All which is beautiful and noble is the result of reason and calculations. Charles Baudelaire
As the 1870 census approached Charles W Seaton at the US Census Bureau was the first to identify that there would be a problem in tabulating the 38 million census forms. A machine was needed to tally the returns and print out the results.
Herman Hollerith, a German-American statistician working with one of his professors at the Census Bureau, met the problem first-hand in 1880. The then 50 million population took eight years to analyse. And by 1890 the population would be 63 million!
After Hollerith’s brief stint at the Census Bureau he taught for a year at MIT’s Mechanical Engineering Department where he began work on a tabulating machine.
A girlfriend’s father provided inspiration, ‘… there ought to be a machine for doing the purely mechanical work of tabulating population and similar statistics… … like a type distributing machine … using cards with the description of the individual shown by notches punched in the edge…’
Hollerith was inspired by the Jacquard Loom but he worked with punched cards to carry data rather than the Jacquard’s mechanical instructions. In 1884 while working at the Patent Office he applied for a patent for his Hollerith Electric Tabulating System.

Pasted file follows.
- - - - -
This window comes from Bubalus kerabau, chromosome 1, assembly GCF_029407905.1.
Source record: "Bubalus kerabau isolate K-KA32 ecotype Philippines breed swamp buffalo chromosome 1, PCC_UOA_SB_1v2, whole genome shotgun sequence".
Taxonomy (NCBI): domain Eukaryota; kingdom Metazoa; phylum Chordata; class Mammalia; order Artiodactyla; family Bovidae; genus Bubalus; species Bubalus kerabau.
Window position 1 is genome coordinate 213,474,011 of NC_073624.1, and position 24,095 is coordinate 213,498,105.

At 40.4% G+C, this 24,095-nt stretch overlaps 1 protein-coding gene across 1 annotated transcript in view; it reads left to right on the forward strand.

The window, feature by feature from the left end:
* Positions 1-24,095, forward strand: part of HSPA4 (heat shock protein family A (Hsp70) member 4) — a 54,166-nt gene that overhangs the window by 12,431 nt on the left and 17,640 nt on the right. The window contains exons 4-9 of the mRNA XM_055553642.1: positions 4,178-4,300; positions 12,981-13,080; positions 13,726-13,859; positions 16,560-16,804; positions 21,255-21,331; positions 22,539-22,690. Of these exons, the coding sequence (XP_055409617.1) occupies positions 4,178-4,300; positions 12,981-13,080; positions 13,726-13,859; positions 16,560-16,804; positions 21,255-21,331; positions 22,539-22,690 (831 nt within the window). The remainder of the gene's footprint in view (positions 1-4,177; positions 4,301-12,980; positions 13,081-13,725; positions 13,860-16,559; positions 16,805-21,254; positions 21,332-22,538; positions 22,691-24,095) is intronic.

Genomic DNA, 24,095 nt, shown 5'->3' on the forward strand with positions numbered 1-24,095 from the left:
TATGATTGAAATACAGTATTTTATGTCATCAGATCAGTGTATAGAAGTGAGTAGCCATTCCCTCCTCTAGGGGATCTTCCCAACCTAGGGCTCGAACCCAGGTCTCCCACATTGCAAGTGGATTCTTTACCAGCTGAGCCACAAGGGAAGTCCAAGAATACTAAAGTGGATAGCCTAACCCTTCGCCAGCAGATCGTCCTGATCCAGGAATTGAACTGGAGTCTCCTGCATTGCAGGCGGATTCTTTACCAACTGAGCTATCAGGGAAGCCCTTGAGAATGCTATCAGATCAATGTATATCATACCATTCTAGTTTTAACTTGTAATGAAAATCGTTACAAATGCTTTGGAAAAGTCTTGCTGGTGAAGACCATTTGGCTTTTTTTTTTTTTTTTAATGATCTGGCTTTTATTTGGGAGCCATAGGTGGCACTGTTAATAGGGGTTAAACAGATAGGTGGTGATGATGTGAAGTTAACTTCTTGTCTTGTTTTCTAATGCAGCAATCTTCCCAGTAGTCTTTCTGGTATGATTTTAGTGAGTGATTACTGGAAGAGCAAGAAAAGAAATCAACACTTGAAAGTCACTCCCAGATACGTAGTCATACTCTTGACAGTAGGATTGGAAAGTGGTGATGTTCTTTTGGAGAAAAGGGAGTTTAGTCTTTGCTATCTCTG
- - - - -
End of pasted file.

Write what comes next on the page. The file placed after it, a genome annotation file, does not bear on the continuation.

This tabulating system was a device to make and break electrical circuits by the presence or lack of holes in cards fed through it. The telegraph, another key 19th century development, had a similar approach but transmitted messages rather than counted data.
The guinea pig for Hollerith’s device was the analysis of the City of Baltimore’s 1886 mortality statistics.
Each hand-punched card represented an individual, the holes showing location, ethnicity, occupation and cause of death. There was also a device to sort the cards into slots.
Hollerith’s tabulator won a competitive tender for the 1890 census and processed the 63 million census records in just three months, saving two years against the expected timescale, and reducing the bureau’s costs by $5m. The tabulator was soon managing censuses in the Austro-Hungarian Empire, Canada, Italy, Norway, and was used in Russia by 1897 and the UK by 1911.
Not only did Hollerith start the business of computing, he also set another trend that many would follow – litigation. In 1905 his patent expired and he soon became embroiled in a damaging series of legal actions against the Census Bureau that had unilaterally decided to modify his equipment. The action failed.
In 1907 the Census Bureau hired and funded James Powers, a Russian-born mechanical engineer, to produce an alternative to Hollerith’s equipment. Powers patented a mechanical approach and gained the majority of the contract for the 1910 census.
Power’s cards were the same size but the holes were circular and in 21, 45 or 64 columns. Hollerith’s system had 80 columns and square holes. In 1911 Powers founded the Powers Accounting Machine Corporation and the two operations battled it out around the globe.
In 1911 Charles R Flint bought Hollerith’s business for $2.3m and merged it with others to form the Computing-Tabulating-Recording Company. In 1914 Thomas J Watson Sr joined the organisation, when the chairman died in 1924 it was renamed IBM.
Watson Sr and his son, Thomas J Watson Jr, led IBM for sixty years.